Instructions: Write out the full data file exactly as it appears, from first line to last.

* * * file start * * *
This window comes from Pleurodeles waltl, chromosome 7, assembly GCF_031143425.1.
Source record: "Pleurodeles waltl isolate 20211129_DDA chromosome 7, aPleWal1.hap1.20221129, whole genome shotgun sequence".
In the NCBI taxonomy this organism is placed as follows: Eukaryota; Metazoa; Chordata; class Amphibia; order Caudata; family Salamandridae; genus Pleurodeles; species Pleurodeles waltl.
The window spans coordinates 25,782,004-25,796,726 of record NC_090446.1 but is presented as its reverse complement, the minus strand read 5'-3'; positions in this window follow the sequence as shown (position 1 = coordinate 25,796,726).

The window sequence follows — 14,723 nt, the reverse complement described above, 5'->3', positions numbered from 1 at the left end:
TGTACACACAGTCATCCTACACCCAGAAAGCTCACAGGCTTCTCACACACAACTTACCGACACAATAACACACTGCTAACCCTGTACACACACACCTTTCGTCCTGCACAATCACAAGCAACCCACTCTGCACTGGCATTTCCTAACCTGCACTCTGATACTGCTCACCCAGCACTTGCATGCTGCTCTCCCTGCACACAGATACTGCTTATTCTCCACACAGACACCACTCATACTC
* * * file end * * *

This window comes from Pleurodeles waltl, chromosome 7, assembly GCF_031143425.1.
Source record: "Pleurodeles waltl isolate 20211129_DDA chromosome 7, aPleWal1.hap1.20221129, whole genome shotgun sequence".
In the NCBI taxonomy this organism is placed as follows: Eukaryota; Metazoa; Chordata; class Amphibia; order Caudata; family Salamandridae; genus Pleurodeles; species Pleurodeles waltl.
The window spans coordinates 25,782,004-25,796,726 of record NC_090446.1 but is presented as its reverse complement, the minus strand read 5'-3'; positions in this window follow the sequence as shown (position 1 = coordinate 25,796,726).

The window sequence follows — 14,723 nt, the reverse complement described above, 5'->3', positions numbered from 1 at the left end:
TGTACACACAGTCATCCTACACCCAGAAAGCTCACAGGCTTCTCACACACAACTTACCGACACAATAACACACTGCTAACCCTGTACACACACACCTTTCGTCCTGCACAATCACAAGCAACCCACTCTGCACTGGCATTTCCTAACCTGCACTCTGATACTGCTCACCCAGCACTTGCATGCTGCTCTCCCTGCACACAGATACTGCTTATTCTCCACACAGACACCACTCATACTC